Kennedy News

Stephanie Covey
Kennedy Space Center, Fla.

Sept. 7, 2012
RELEASE : 51-12
NASA Kennedy Space Center Funds Employee Innovations
CAPE CANAVERAL, Fla. -- As part of a new initiative to help foster worker innovation and creativity, NASA's Kennedy Space Center is funding a dozen employee ideas designed to improve the center.

The funding comes from Kennedy Kick-Start, an employee competition to further encourage innovation. The new competition was held Thursday during the first Innovation Expo. The event highlighted employee innovative work and showed how it helps to shape the future of the center and NASA.

Sixteen employees gave 90-second pitches of potential center improvements that would cost less than $5,000 in equipment. The ideas ranged from 3-D printing of a working robot hand to commissioning artists to recycle space shuttle hardware as art.

A panel of eight judges consisting of Kennedy Center Director Bob Cabana and senior management from organizations across the center selected 12 projects to fund immediately and complete within four-to-six months. The selected innovations were announced Friday, and they are:

- Publish mission audio on an Internet radio station to provide a more consistent and inexpensive feed
- Purchase 150 smart-surge protectors to distribute across the center to save on energy expenses
- Commission artists to recycle space shuttle hardware into art pieces that can be displayed across the center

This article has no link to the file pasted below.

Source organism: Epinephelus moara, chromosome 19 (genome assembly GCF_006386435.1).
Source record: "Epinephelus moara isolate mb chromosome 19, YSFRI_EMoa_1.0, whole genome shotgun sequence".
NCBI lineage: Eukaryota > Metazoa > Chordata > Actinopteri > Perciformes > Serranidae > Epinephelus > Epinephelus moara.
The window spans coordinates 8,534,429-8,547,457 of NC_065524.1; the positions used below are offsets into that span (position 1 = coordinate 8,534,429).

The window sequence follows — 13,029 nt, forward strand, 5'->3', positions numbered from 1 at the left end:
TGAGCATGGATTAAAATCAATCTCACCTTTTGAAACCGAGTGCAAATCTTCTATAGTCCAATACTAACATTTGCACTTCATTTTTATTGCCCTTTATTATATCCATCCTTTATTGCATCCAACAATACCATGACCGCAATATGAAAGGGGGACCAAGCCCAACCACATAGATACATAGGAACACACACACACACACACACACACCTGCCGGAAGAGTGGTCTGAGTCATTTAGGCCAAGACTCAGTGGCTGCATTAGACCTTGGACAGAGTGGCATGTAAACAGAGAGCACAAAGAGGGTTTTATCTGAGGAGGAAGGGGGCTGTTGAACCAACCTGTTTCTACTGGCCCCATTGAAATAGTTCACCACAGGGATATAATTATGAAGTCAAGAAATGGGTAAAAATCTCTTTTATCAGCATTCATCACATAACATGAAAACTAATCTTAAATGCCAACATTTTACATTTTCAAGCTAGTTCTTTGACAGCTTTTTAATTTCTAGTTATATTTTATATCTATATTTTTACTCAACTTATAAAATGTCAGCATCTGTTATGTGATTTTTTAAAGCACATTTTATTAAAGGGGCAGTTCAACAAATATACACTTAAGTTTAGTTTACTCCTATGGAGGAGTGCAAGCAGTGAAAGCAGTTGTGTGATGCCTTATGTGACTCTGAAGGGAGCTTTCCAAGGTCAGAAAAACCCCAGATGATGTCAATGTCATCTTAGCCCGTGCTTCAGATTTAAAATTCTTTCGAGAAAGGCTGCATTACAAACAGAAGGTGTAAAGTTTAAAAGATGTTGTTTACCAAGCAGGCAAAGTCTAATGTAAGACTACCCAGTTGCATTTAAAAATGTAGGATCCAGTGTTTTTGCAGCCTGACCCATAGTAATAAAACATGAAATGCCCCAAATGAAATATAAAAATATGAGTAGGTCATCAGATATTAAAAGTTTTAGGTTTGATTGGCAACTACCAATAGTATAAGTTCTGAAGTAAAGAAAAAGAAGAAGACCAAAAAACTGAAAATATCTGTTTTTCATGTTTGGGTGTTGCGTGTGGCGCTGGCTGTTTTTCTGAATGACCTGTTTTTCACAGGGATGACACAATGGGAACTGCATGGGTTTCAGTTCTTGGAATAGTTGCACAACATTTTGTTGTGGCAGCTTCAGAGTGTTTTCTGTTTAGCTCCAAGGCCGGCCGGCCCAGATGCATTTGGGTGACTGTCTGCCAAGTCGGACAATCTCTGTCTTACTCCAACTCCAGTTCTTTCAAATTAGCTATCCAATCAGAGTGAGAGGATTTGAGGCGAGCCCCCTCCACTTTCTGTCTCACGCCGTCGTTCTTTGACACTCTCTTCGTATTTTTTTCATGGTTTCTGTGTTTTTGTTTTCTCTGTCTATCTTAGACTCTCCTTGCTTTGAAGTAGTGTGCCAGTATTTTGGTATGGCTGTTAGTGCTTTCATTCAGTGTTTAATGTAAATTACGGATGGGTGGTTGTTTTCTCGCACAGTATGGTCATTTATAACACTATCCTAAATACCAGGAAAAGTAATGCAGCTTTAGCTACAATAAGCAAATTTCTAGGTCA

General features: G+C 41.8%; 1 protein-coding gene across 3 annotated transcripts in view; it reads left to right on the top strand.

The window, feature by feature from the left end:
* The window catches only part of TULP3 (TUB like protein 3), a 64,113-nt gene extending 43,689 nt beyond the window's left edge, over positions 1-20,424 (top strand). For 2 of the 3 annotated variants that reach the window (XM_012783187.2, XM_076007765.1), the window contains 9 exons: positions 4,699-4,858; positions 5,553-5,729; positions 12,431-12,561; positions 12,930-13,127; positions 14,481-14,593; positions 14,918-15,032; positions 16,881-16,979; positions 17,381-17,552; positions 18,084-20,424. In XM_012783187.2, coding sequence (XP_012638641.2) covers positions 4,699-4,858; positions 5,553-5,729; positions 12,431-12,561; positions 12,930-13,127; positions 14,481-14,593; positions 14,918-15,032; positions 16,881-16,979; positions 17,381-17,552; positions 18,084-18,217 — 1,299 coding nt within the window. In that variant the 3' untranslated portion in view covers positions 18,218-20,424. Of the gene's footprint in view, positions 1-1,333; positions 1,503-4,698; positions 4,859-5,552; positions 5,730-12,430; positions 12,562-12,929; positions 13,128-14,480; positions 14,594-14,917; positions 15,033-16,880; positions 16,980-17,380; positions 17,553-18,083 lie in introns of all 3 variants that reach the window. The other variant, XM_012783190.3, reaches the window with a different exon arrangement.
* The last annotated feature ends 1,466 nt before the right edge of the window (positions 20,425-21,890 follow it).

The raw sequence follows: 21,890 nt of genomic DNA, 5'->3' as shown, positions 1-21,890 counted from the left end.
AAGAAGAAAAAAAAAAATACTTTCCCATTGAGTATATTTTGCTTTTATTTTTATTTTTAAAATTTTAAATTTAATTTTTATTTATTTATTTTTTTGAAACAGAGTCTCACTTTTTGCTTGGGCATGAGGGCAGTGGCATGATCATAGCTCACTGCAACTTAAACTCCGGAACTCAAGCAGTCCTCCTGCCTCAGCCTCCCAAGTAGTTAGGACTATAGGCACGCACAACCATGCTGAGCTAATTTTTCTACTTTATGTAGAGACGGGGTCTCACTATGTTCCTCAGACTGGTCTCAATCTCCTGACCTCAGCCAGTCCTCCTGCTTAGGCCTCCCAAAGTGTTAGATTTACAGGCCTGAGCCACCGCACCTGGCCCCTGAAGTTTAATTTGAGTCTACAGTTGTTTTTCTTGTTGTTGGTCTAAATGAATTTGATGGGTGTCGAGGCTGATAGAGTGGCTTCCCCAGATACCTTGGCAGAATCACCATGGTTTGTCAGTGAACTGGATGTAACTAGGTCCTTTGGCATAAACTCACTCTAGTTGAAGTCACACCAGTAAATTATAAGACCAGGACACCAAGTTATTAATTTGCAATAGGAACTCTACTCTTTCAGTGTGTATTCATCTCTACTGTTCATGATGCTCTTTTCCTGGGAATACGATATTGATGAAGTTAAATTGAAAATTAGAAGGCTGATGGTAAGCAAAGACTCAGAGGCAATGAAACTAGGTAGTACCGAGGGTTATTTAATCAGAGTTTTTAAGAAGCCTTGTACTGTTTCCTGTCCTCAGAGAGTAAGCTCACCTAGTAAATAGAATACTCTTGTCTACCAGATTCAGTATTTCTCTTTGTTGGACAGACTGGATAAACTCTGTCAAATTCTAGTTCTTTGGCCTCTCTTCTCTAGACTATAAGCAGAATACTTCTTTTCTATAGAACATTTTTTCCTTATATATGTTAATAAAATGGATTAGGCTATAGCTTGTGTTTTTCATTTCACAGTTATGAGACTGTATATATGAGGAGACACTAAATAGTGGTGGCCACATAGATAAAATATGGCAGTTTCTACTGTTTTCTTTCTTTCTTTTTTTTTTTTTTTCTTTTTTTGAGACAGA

- Study the artificial gravity effects on hydroponics grown on the International Space Station
- Study the benefits of a virtual control panel, which would enable employees to shut off valves, and do work remotely
- Encourage online collaboration, which could in turn reduce travel expenses and increase productivity
- Study planetary ice mining by down-hole energy injection
- Study the ability to generate power for the center through waste heat recovery
- 3-D printing of a functional robotic hand
- Separation of water ice from regolith in vacuum by methods of melting
- Pneumatic conveyor for large volumes of regolith which could reduce the time and expense of studies and student programs, such as lunabotics
- "Quick-Attach" to Humvee vehicle mounting interface for exploration payloads and excavation implements

Kennedy works to spur innovation on a daily basis. By retrofitting its world-class ground systems and facilities for both government and commercial users, and infusing innovative ideas into ongoing and forward-looking programs such as Launch Services, International Space Station, Commercial Crew, Orion and Space Launch Systems, the center helps NASA reach America's space exploration goal.

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